WATSON, BENJAMIN WILLIAM
WATSON, BENJAMIN WILLIAM (1828–1873). Benjamin William Abner Joseph John Frederick Watson, landowner, farmer, and Confederate officer, was born on June 9, 1828, in Virginia. He was the son of Richard Price Watson and Elizabeth (McGeeHee) Watson. Watson came to Ellis County in the 1850s with his father and assisted in the establishment of a plantation on Chambers Creek a few miles northeast of Italy, Texas. Upon his father's death in 1859, Watson took charge of the plantation and by 1860 owned thirty slaves. On May 15, 1850, he married Mary E. Scott in Harrison, Texas. Mary died in 1851. Watson married Margaret Ruth Overstreet in 1854 and the couple produced six children—four daughters and two sons. In 1862 Watson helped recruit and organize the Nineteenth Texas Cavalry Regiment. He enlisted as a captain on March 16, 1862, at Chambers Creek and was elected lieutenant colonel on April 10, 1862. He participated in the Marmaduke Raid into Missouri on April 1, 1863, as well as the Red River campaign. Watson quickly gained recognition for his gallantry and coolness in action. In the summer of 1864 Watson succeeded Nathaniel M. Burford as commander of the Nineteenth Cavalry. At the close of the war, Watson was on the verge of promotion to brigadier general. After the war, he returned to his plantation in Barnham, Ellis County. He died in Waxahachie on September 11, 1873. In 1999 the Texas Historical Commission placed a marker at the Watson Family Cemetery.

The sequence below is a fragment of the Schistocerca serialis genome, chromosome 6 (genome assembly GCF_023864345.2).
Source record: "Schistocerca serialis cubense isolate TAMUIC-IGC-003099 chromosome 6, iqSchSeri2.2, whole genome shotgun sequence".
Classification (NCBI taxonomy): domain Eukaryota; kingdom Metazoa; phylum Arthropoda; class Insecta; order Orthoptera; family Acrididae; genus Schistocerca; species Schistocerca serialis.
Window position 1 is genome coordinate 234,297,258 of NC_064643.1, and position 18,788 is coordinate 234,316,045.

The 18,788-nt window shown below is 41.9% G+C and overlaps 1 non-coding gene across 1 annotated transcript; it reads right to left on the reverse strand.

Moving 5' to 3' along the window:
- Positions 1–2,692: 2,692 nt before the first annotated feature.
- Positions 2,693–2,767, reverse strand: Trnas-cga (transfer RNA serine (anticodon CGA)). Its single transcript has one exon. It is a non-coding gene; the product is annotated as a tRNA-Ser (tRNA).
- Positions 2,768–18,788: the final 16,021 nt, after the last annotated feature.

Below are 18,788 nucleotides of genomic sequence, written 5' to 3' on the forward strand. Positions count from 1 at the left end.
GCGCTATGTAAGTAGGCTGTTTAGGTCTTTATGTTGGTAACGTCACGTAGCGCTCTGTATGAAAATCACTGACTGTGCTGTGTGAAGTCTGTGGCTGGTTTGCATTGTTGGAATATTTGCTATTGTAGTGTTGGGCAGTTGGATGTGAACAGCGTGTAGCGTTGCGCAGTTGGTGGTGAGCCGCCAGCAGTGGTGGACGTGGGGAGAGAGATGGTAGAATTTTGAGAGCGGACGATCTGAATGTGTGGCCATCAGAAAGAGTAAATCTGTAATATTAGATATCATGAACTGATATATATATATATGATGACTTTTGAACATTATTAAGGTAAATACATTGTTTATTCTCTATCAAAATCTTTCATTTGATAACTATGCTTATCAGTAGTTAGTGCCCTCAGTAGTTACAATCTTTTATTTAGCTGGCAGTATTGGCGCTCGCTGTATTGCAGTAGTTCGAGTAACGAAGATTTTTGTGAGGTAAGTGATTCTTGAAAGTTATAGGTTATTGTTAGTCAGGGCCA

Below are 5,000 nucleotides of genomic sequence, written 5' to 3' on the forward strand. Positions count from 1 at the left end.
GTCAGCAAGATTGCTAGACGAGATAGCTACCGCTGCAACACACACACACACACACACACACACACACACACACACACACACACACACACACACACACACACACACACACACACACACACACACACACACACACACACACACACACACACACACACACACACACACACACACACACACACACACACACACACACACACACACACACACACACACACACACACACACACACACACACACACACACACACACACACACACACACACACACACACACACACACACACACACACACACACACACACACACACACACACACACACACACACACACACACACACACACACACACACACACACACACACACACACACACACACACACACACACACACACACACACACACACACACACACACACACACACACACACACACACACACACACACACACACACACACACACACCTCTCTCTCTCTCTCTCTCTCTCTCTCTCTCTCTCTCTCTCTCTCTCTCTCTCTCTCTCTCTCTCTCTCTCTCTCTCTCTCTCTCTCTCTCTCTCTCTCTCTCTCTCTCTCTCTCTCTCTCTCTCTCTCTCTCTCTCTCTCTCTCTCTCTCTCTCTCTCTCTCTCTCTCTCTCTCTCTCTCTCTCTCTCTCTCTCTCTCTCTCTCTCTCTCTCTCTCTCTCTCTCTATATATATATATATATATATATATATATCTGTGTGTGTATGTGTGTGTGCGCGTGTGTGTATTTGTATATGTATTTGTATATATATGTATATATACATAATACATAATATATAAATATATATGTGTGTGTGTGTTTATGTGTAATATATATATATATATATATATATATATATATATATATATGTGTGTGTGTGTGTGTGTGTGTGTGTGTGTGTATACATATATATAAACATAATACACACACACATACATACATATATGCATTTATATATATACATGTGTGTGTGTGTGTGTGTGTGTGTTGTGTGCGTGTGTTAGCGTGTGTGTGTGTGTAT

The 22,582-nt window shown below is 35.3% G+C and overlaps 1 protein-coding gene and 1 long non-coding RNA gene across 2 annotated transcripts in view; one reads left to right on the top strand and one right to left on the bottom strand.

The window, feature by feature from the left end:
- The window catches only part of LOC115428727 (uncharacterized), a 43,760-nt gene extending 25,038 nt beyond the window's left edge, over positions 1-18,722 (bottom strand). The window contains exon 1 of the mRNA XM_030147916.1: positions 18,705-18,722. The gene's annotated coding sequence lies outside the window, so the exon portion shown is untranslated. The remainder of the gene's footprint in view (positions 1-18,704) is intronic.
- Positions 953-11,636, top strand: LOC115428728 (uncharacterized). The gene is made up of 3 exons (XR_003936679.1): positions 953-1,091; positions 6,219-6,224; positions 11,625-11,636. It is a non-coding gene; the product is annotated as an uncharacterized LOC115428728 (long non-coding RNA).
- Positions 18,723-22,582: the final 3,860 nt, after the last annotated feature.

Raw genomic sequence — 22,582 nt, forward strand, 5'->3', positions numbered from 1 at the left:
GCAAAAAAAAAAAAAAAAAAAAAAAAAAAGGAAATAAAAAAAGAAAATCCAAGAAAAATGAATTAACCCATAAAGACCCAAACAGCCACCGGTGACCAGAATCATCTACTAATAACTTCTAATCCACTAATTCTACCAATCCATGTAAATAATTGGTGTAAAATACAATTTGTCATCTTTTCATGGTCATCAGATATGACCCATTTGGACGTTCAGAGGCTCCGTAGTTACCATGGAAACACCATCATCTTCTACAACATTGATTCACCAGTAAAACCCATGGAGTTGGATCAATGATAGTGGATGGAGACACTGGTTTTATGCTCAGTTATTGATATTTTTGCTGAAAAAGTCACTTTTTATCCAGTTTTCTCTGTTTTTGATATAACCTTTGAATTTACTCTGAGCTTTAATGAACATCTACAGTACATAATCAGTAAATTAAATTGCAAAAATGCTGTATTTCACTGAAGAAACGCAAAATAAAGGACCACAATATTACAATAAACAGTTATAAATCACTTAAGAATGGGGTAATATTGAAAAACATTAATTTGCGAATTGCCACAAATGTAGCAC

Marker Files, Texas Historical Commission, Austin. Memorial and Biographical History of Ellis County (Chicago: Lewis, 1892; rpt., as Ellis County History, Fort Worth: Historical Publishers, 1972).
The following, adapted from the Chicago Manual of Style, 15th edition, is the preferred citation for this article.Aragorn Storm Miller, "WATSON, BENJAMIN WILLIAM," Handbook of Texas Online (http://www.tshaonline.org/handbook/online/articles/fwabi), accessed September 17, 2014. Uploaded on April 13, 2011. Modified on September 20, 2013. Published by the Texas State Historical Association.